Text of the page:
Niphotrichum elongatum (Racomitrium elongatum)

Niphotrichum elongatum

There is much taxonomic and nomenclatural discussion still ongoing about this species. It has only been in the last 20 years that this species was split from the old Racomitrium canescens, which has now been split into at least 8 different species! 

Dry Niphotrichum elongatum

I decided to go with the more recent Niphotrichum elongatum because that is the way it is listed in Flora of North America. But in “An annotated checklist of bryophytes of Europe, Macaronesia and Cyprus”, 2019, they use the old nomenclature. David Wagner in his introduction to his Racomitrium key, describes his reasons for sticking with that nomenclature. And, for more in depth analysis of cons and pros, see here and here

Niphotrichum elongatum

This is a very cool moss which, before the revisions, could probably be identified from ten yards away, due to the hoary or frosted appearance its dense fur of reflexed awns gives it, along with a rather grey cast when less hydrated, imparted by its papillose (bumpy) leaf surfaces. And, because of its abundance, if you called every hoary, greyish moss you see coating rocks west of the Cascades Niphotrichum elongatum, you’d be right more often than not. 

Niphotrichum elongatum

But if you want to know for sure, it’s going to take good magnification and a key, like this one by David Wagner. And it is worth putting this moss on a slide under a microscope. My photos didn’t turn out well, because these leaves don’t lie flat, so only a small area is ever in focus at a time. But by going slowly up and down with the focus an amazing topography presents itself.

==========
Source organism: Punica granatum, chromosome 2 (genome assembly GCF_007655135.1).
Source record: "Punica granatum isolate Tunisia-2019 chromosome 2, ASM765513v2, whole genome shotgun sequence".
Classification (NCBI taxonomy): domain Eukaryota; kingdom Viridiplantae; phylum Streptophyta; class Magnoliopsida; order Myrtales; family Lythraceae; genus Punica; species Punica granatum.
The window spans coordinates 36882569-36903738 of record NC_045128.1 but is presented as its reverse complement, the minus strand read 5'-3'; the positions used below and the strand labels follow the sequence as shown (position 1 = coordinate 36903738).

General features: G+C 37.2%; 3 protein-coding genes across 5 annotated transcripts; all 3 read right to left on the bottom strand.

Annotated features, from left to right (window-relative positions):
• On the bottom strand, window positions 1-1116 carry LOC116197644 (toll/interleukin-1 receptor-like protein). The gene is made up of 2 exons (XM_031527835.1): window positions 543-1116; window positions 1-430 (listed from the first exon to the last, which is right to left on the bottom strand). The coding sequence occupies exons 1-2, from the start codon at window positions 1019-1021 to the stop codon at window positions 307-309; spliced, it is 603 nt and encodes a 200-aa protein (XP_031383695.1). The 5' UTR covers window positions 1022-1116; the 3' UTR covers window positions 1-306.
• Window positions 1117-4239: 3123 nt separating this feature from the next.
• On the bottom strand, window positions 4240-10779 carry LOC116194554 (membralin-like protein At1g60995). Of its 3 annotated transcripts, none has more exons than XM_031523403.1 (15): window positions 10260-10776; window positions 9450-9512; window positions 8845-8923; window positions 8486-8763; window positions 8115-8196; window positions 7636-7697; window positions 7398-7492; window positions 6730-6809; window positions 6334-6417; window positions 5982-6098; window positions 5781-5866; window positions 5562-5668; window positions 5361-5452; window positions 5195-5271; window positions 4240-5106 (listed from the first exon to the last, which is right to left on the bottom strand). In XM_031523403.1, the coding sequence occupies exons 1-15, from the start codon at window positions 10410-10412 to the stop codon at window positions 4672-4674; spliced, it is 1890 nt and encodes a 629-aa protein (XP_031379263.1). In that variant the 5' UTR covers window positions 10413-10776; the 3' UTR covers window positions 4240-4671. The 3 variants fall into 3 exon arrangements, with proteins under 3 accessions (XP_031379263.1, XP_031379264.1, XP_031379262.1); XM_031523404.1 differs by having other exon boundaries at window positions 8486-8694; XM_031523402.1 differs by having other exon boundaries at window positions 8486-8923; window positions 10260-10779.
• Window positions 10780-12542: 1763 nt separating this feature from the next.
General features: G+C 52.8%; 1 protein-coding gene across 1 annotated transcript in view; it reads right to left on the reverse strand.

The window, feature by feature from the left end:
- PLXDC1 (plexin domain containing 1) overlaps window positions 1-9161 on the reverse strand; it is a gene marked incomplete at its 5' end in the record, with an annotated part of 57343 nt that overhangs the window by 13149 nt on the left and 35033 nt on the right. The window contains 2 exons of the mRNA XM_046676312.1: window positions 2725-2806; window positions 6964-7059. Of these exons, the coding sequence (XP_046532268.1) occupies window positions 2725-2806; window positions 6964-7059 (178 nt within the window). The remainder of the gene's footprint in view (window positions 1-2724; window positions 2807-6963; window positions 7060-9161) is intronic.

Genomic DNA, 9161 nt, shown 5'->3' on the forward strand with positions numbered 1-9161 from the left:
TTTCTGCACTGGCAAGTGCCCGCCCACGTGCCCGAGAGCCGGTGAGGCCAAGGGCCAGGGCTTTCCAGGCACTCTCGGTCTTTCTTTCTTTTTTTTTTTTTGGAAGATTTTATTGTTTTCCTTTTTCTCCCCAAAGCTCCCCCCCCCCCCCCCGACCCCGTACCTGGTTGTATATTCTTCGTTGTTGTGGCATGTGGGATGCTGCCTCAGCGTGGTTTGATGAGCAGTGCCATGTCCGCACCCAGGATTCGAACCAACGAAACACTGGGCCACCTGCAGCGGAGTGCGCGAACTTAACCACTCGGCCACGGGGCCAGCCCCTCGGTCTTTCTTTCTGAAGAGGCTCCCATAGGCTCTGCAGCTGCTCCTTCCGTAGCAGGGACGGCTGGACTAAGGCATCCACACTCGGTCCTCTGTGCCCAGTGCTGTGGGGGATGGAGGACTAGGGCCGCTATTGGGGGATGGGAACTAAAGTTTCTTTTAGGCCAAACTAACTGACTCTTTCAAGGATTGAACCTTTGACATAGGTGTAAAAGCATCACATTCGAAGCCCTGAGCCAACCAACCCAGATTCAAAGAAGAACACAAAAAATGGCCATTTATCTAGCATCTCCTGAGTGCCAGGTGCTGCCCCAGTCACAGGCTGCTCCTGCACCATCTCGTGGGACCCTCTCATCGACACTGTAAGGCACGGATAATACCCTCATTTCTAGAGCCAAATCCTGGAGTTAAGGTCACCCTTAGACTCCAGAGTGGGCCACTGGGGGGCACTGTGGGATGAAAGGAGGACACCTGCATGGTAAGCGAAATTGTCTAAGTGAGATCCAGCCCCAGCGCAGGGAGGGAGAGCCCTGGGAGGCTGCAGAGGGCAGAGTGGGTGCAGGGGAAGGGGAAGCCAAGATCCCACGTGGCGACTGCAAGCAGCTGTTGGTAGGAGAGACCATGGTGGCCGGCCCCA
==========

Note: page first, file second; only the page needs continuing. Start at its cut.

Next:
Leaf structure, Niphotrichum elongatum

The first thing you’ll probably notice is the large, abundant (at least 2 per cell), conical to branched papillae. And focusing closer you’ll see the sinuose (curving in two directions) cell walls, which are characteristic of all of the present and former Racomitrium. From the macroscopic to the microscopic, this is a moss well worth getting to know. 

Papillose, hyaline, and decurrent awn of Niphotrichum elongatum

Description-Erect shoots with long hyaline (clear to whitish) awns, giving it a frosted or hoary appearance; awns heavily papillose, straight when wet, usually bent when dry, hyaline coloration extending into the margins of the leaf apex (decurrent); leaves overlapping, keeled, ovate, heavily papillose, and margins recurved; costa single, unbranched, and extending nearly to the apex of the leaf.

Similar speciesNiphotrichum canescens has a shorter costa which is often split at the distal end; N. ericoides has much less papillose awn which is not decurrent, and longer alar cells; Racomitrium lanuginosum has a dentate awn, with multicellular teeth. 

Niphotrichum elongatum, with a bit of Selaginella wallacei

Habitat-Dry rock, gravel, and sand, usually in open areas of coniferous forests. 

Range-Region wide in appropriate habitats; more common west of the Cascades. 

Etymology of namesNiphotrichum is from Greek, and roughly translates as ‘snow hair’, a reference to the hoary appearance of these mosses. Racomitrium (if indeed they ever go back to this genus) is from Greek and means ‘rag turban’, which references the disheveled base of the calyptra. The specific epithet elongatum seems to allude to an elongated stem. 

Niphotrichum elongatum

Racomitrium Introduction

Key to Racomitrium of Oregon–1

Niphotricum elongatum
Niphotrichum elongatum
Niphotricum elongatum and Selaginella wallacei

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